Jerusalem: Taiking a cable car to the wailing wall
The Israeli government has given the green light to the controversial construction of a cableway between the Old City in East Jerusalem and the western part of the city. Starting from 2021, the cableway should run from a station located in the west of Jerusalem over a distance of 1.4 kilometers to close proximity of the Wailing Wall in the Old City and transport 3,000 passengers per hour.
The government approved the first stage of the 43-million-euro construction project last year. The Israeli Minister of Tourism, Jariv Levin, now welcomed the second decision in favor of the cableway with these words: “The cableway will change the face of Jerusalem and offer tourists and visitors easy and comfortable access to the Wailing Wall.” Controversial though the project may be, Jerusalem’s infrastructure would greatly benefit from it.
130,000 people visit the Wailing Wall every week. From 2021 on, they will be able to reach it also by a cable car. Photo: Fotolia/lucky-photo
The foreseen 40 gondola cars, each for 10 persons, would be able to transport 3,000 passengers per hour. According to Levin, the transport would be disabled- accessible to also allow physically handicapped people to reach Jerusalem’s Old City without difficulty. Four stations are planned: the Bahnhof, HaMefaked Street, Mount Zion and the Western Wall stations. One ride with the cable car should cost the same as taking a regular bus. Those responsible for the project expect that this “environment-friendly” means of transport will transfer 130,000 passengers every week.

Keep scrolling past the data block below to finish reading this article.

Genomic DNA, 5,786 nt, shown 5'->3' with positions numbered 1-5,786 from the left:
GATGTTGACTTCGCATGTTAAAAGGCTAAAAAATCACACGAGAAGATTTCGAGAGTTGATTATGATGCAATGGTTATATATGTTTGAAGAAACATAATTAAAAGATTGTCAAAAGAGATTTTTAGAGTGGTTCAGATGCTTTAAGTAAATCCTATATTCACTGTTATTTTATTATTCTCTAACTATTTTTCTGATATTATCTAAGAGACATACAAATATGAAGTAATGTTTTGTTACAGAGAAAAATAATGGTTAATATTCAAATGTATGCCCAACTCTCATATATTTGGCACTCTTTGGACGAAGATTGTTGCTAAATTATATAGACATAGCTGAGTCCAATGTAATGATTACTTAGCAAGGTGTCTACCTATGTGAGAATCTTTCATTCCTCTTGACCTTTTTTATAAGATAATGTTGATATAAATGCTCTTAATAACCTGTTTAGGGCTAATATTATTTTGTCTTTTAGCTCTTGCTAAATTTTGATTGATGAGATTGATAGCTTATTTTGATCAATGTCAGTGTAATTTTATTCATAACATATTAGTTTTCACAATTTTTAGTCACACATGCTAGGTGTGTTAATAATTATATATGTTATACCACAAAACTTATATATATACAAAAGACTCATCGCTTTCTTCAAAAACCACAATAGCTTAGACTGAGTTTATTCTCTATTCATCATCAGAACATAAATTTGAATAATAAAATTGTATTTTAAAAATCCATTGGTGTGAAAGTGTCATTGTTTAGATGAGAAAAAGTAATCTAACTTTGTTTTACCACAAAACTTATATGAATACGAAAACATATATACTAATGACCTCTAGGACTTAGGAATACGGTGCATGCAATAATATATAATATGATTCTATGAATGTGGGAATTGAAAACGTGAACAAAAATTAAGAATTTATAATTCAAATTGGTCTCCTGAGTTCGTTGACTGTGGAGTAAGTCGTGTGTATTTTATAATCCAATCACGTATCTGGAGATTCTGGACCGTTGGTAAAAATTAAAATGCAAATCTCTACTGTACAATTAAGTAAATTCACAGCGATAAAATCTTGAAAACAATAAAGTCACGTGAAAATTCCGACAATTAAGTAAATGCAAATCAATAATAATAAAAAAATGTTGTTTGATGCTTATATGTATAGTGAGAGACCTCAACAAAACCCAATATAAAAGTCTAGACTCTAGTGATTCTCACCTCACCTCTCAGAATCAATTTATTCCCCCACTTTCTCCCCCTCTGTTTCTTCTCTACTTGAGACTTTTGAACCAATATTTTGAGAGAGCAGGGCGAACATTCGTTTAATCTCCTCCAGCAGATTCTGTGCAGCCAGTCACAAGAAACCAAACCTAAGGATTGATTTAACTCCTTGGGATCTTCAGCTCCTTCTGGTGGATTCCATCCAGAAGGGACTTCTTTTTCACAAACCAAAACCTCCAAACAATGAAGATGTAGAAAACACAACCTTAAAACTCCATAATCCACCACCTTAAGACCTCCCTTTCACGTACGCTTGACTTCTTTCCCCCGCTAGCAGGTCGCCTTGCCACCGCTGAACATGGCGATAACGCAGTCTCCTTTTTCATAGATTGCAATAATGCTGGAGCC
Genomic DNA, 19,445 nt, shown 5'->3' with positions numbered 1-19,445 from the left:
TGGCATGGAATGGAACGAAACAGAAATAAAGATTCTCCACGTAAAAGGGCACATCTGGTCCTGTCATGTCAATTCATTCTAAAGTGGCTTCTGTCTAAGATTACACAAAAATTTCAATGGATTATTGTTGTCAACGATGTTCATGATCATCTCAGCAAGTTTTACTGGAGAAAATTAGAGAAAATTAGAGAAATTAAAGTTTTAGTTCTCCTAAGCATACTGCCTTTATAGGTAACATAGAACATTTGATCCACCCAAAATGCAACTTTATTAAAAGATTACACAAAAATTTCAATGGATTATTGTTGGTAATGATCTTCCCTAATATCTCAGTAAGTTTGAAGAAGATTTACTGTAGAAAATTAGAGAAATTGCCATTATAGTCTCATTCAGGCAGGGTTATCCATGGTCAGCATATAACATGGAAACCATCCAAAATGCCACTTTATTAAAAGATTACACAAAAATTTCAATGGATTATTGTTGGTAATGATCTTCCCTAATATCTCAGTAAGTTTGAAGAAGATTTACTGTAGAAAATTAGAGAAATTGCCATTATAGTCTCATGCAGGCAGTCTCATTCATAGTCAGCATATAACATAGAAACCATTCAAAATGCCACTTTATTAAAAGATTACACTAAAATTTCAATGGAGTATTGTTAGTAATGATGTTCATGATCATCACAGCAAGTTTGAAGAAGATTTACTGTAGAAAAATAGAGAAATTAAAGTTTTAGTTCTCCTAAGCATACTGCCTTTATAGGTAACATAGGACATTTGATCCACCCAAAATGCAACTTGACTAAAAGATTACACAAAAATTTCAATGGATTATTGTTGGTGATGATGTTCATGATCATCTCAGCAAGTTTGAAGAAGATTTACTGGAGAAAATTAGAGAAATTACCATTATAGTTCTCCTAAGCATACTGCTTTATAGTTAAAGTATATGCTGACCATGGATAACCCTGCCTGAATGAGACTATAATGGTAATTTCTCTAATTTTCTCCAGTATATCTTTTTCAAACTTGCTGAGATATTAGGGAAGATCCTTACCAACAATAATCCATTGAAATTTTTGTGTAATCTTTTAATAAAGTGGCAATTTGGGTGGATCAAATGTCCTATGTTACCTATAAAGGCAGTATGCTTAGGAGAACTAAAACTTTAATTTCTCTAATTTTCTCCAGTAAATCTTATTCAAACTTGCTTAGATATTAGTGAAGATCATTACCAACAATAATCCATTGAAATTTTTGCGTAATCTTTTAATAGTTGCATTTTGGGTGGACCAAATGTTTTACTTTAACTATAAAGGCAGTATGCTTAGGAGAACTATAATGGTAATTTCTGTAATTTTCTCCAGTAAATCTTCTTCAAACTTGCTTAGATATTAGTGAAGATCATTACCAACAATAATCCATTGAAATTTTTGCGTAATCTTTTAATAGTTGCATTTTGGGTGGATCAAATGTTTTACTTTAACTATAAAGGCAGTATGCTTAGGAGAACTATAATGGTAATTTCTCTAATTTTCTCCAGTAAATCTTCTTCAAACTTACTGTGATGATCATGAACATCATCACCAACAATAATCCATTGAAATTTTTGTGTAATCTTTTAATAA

Despite this, the cableway project – as numerous other infrastructure projects in East Jerusalem – has met with harsh criticism from Palestinians, as well as the international community. Some critics from the Palestinian camp fear that the project could further increase Israeli influence in Jerusalem. Others expect that the construction will lead to a wave of illegal dispossessions.
“It will only make Jerusalem a kind of biblical Walt-Disney theme park,” argues Daniel Seidman, the project’s opponent of many years. The Israeli authorities, on the other hand, claim that given the number of visitors, the cable car will facilitate access to the Wailing Wall – the holiest site in Judaism – for Jews, Arabs and tourists alike. The existing access roads to the holy sites are narrow, steep and overcrowded due to the Old City’s topography which makes their widening or the building of additional roads practically impossible. This is also the reason why the Ministry of Tourism has been fighting for a cableway for over ten years now. ts